capsule review

Dell Inspiron 9300

At a Glance
  • Dell Inspiron 9300

    PCWorld Rating

Dell Inspiron 9300
Artwork: Rick Rizner, John Goddard

The Dell Inspiron 9300 would not top my list of entertainment laptops. Dell may call it the "ultimate mobile multimedia center" within its own stable of portables, but the 9300 falls short in a few areas that are important for an entertainment notebook.

First, though you can order the 9300 with Windows Media Center Edition 2005, you can't get it equipped with a built-in TV tuner. Instead, you can buy Dell's external USB TV tuner and remote control--and add $160 to an already-high price tag. Second, the notebook's sound distorts at top volume, despite the presence of a bottom-mounted subwoofer that adds roundness to the 9300's stereo audio.

Performance and battery life were disappointing. It's not surprising that a unit with a power-sapping 17-inch wide screen would suffer from mediocre battery life, but Dell's 9-cell power pack, a $99 option (a six-cell is standard), doesn't come close to equaling its 5.2-hour billing. It lasted just 2 hours on a charge in our tests. Speed wasn't terribly impressive for a 2-GHz Pentium M 760-equipped laptop outfitted with 1GB of RAM. The 9300's WorldBench 5 score of 83 was worse by at least six points than the marks posted by four other notebooks configured with the same processor and amount of RAM.

In the 9300's favor, it's handsome and well equipped. At 7.9 pounds, the weight is reasonable for a 17-inch wide-screen notebook that includes an integrated DVD burner. On the front of the silver-and-gray case, seven media control buttons make listening to CDs, watching DVDs, and running slide shows a real pleasure. The pause button is great for movies, especially if you don't opt for the TV tuner and remote control package. Pressing any button on the front of the notebook causes them all to light up bright blue for a few seconds--a useful feature in dark rooms. In addition to giving DVD movies plenty of space to play in, the high-resolution 1920-by-1200-pixel screen accommodates multiple windows. The battery has an outer power gauge so you can check how much juice is left.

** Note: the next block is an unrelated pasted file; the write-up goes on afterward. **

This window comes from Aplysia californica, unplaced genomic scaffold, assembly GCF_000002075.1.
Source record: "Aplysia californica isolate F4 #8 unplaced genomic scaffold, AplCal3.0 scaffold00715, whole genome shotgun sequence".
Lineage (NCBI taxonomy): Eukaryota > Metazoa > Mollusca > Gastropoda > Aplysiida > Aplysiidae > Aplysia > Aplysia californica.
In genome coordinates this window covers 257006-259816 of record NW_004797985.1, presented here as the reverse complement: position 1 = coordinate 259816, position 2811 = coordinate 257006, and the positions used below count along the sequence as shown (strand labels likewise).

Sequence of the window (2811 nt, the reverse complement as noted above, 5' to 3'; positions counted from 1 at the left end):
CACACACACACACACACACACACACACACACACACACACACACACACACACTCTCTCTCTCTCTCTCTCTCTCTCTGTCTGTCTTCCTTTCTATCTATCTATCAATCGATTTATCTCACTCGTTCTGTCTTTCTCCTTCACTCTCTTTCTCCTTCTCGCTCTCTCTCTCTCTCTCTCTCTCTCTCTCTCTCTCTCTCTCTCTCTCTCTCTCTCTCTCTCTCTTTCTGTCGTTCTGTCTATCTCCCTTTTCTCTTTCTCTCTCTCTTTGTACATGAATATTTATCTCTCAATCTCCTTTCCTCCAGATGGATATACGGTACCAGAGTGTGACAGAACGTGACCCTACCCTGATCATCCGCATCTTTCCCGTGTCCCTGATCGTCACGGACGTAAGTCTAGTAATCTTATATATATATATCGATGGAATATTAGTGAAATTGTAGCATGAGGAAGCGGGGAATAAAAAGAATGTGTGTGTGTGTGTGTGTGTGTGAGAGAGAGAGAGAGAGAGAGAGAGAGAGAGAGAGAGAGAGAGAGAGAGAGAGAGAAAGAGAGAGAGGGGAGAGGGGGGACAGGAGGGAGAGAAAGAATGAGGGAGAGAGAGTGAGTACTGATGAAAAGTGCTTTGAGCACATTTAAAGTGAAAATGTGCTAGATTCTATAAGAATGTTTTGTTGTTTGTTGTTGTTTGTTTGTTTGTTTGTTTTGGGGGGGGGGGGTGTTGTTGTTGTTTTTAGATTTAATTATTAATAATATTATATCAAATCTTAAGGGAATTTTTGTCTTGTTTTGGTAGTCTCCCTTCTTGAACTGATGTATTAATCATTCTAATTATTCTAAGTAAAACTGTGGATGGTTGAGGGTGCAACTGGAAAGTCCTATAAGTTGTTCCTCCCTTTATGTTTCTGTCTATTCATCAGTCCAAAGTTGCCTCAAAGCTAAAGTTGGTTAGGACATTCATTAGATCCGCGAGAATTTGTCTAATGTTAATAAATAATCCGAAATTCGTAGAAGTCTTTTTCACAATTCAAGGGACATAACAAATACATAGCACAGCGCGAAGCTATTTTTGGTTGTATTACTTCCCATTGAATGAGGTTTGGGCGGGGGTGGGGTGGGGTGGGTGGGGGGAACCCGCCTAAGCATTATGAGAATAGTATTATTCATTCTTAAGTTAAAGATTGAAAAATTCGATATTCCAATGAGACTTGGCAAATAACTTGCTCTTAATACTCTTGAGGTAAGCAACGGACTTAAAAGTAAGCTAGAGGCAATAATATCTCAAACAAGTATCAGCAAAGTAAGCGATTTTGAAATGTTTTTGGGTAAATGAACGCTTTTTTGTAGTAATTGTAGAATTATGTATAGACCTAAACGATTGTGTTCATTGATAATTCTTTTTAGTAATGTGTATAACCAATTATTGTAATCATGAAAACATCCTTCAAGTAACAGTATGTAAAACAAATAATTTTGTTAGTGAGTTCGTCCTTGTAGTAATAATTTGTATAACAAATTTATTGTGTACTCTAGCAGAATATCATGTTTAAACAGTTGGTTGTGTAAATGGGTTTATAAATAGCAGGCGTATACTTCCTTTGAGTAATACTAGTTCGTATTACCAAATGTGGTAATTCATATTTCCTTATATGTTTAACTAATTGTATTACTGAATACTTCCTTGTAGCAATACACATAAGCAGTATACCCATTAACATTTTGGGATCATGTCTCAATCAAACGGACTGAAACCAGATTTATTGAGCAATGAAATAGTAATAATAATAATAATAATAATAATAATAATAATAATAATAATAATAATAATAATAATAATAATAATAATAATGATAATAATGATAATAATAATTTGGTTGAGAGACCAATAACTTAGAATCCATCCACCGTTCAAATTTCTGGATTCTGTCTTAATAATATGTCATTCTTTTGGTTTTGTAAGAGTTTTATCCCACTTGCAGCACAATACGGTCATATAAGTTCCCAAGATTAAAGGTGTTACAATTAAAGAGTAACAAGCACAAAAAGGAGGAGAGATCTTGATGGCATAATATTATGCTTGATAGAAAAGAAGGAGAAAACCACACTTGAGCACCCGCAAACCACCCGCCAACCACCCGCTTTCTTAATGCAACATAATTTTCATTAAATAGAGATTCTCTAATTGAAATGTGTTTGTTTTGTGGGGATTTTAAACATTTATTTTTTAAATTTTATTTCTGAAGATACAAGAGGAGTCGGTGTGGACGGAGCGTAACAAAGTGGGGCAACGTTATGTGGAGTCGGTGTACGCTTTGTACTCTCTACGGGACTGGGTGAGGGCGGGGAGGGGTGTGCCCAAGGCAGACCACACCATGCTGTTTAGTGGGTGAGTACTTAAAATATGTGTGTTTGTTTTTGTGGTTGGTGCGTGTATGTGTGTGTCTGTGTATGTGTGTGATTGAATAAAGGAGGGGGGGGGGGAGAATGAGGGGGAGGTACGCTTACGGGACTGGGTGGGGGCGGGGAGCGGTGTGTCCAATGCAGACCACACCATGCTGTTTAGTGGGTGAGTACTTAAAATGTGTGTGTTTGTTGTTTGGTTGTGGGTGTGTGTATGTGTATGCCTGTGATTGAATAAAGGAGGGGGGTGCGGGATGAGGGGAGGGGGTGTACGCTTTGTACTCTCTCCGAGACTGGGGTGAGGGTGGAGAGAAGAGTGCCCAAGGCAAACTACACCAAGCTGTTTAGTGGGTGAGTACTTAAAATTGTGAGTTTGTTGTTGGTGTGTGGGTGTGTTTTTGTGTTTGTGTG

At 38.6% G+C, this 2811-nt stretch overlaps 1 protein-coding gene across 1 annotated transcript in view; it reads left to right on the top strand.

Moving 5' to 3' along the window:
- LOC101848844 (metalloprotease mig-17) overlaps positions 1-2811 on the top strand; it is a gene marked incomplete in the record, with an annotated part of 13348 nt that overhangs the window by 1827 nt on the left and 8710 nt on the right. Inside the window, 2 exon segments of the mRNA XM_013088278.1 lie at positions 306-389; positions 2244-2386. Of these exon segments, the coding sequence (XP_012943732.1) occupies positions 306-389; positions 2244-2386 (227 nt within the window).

The 9300 sports a convenient design and plenty of ports, including six USB 2.0 ports, a standard VGA port, and a DVI port. The touchpad-equipped keyboard has a firm, no-nonsense feel and a good layout, though it lacks the separate numerical keypad that some 17-inch wide screens have. I did miss having a Wi-Fi switch.

The 9300 is user-upgradable. After removing two screws on the bottom, you can pull the hard drive (up to 100GB in capacity) out of the right side of the case. The thin printed manual isn't very enlightening, but the Acrobat owner's manual is detailed, with complete upgrade instructions (it even walks you through replacing the keyboard). And this PDF manual is easy to search, thanks to hyperlinked contents and index pages.

This beautiful 17-inch wide screen has fun-to-use media buttons, but you can find better-sounding entertainment notebooks; and for the money, we'd have like to get a TV tuner built-in.

Dell Inspiron 9300

WorldBench 5 score of 83, 2-GHz Pentium M 760 processor, 2GB of DDR SDRAM, Windows XP Media Center Edition, 17-inch wide screen, 80GB hard drive, Double-layer DVDA?RW drive, V.92 modem, ethernet, 802.11a/g, touchpad pointing device, 9.1-pound weight (including AC adapter). One-year parts and labor warranty, 24-hour daily toll-call support.

Carla Thornton

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At a Glance
  • PCWorld Rating

    Multimedia offering lacks built-in TV tuner and could have had more power and longer battery life.


    • Conveniently designed with lots of ports


    • Doesn't have a built-in TV tuner
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